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RE: Why Cornell's Institutional Repository Is Near-Empty
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- Subject: RE: Why Cornell's Institutional Repository Is Near-Empty
- From: Phil Davis <firstname.lastname@example.org>
- Date: Thu, 22 Mar 2007 18:25:16 EDT
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Rick Anderson wrote:
For what it's worth, here's my evidence-based prediction: if and when an entire journal's content is made publicly available at no charge and with no embargo, only a fool will continue to pay for a subscription to it.I probably won't be the first to bring up examples from astrophysics and other disciplines that are fully (or nearly completely) represented in the arXiv. Their continued existence poses a conundrum if we view the journal solely as a vehicle for disseminating research findings. All articles can find a journal that will publish them.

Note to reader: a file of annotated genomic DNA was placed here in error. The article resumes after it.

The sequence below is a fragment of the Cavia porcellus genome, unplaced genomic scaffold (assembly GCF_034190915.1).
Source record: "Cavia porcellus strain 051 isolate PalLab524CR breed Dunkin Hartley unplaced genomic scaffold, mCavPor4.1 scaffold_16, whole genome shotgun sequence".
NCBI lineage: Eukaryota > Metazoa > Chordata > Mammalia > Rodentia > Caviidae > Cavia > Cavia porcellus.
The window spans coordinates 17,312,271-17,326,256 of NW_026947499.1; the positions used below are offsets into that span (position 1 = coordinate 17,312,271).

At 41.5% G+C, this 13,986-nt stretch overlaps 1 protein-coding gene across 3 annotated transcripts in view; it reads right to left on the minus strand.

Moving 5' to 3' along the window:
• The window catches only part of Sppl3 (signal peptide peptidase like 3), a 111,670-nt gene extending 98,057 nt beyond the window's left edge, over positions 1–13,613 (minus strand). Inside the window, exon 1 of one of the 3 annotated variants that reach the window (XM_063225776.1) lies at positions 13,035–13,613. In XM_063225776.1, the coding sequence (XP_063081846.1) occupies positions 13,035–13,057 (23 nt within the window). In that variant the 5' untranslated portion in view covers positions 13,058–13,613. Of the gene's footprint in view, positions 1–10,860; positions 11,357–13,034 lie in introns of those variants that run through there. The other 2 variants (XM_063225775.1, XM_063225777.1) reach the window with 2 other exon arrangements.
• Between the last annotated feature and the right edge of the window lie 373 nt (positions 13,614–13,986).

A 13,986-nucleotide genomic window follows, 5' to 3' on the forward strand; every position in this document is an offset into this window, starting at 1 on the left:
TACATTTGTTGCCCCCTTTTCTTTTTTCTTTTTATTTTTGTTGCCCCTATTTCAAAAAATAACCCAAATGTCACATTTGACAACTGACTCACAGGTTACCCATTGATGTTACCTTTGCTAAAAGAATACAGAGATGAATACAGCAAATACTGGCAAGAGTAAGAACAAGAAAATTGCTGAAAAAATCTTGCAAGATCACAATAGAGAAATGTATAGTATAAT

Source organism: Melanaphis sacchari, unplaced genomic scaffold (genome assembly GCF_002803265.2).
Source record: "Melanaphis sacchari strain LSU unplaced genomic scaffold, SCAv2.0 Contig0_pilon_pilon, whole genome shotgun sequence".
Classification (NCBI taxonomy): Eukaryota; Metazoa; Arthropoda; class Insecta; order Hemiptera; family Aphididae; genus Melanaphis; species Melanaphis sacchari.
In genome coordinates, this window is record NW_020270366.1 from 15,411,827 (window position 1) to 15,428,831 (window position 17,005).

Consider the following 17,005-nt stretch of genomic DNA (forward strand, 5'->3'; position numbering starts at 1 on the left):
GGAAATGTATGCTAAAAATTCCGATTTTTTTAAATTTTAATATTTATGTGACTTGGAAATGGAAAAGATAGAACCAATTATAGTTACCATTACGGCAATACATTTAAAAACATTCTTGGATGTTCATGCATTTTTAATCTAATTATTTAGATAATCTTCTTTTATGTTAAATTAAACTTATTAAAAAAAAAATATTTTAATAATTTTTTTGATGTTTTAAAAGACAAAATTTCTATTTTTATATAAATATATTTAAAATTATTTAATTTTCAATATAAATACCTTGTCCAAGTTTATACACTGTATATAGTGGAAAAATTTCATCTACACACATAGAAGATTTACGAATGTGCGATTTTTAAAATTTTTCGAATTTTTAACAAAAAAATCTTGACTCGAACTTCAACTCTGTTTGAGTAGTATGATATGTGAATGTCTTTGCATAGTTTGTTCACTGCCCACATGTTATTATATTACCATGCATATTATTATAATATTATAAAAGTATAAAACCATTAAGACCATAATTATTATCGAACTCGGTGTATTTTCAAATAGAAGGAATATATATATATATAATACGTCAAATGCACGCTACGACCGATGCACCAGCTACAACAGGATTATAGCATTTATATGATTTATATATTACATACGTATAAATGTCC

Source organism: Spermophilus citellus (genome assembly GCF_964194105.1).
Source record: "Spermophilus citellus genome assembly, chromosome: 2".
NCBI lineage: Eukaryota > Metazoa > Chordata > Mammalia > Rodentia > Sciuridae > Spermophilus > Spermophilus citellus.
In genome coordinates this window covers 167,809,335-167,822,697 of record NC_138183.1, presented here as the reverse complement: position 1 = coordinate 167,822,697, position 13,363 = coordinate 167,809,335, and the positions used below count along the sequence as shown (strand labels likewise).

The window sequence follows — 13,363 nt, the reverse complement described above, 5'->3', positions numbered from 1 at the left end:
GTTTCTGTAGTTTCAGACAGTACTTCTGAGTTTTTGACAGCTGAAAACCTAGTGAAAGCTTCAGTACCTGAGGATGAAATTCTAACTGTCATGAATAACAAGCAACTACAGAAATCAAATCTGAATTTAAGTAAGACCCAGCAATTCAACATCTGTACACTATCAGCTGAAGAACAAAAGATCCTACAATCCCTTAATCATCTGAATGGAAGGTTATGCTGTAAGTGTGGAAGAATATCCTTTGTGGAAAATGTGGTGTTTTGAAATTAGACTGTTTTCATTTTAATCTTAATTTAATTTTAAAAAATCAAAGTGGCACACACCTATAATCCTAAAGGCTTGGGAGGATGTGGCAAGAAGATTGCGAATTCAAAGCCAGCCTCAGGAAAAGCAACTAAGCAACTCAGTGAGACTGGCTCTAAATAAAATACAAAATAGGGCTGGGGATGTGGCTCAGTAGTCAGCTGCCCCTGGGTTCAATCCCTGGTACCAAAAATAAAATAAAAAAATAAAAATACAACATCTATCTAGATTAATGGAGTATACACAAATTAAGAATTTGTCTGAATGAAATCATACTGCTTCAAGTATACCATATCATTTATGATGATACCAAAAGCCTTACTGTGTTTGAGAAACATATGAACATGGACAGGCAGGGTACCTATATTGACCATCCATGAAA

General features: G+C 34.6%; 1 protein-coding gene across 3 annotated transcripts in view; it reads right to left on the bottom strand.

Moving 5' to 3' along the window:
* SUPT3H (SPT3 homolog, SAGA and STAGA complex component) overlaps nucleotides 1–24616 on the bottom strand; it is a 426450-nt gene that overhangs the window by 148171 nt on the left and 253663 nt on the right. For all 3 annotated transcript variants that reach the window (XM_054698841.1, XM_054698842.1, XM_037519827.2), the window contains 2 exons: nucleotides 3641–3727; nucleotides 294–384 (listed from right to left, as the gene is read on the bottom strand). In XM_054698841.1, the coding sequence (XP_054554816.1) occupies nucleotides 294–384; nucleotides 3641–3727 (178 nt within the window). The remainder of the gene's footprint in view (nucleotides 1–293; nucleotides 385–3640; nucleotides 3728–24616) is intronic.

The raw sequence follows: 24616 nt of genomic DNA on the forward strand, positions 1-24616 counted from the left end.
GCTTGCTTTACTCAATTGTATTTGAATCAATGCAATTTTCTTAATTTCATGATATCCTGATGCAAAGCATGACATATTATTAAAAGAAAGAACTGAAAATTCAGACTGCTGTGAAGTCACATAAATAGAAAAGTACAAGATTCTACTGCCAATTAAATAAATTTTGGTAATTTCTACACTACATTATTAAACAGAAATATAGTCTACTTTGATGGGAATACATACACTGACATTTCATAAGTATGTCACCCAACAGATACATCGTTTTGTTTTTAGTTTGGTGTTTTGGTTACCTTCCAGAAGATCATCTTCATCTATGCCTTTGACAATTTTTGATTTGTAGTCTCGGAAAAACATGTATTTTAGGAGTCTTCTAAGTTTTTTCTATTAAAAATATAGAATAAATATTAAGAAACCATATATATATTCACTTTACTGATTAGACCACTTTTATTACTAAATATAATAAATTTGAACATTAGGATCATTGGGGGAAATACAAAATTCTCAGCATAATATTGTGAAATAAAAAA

The most valuable function of the journal is in the evaluation and reward system. Journals, by their degree of selectivity and exclusion, concentrate high-quality articles in a small number of publications, and signal to the readers what is important and should be attended to. As authors give away freely their work to be published, there is a transfer of prestige back to the author. The more selective the journal, the more prestige is transferred in return.
Like a parasite that must keep its host alive, repositories are dependent upon the evaluation system of the journal. Kill the host, and self-archiving becomes meaningless. Coexistence is possible, but we should not view this relationship as a peaceful coexistence. It is a parasitic relationship.
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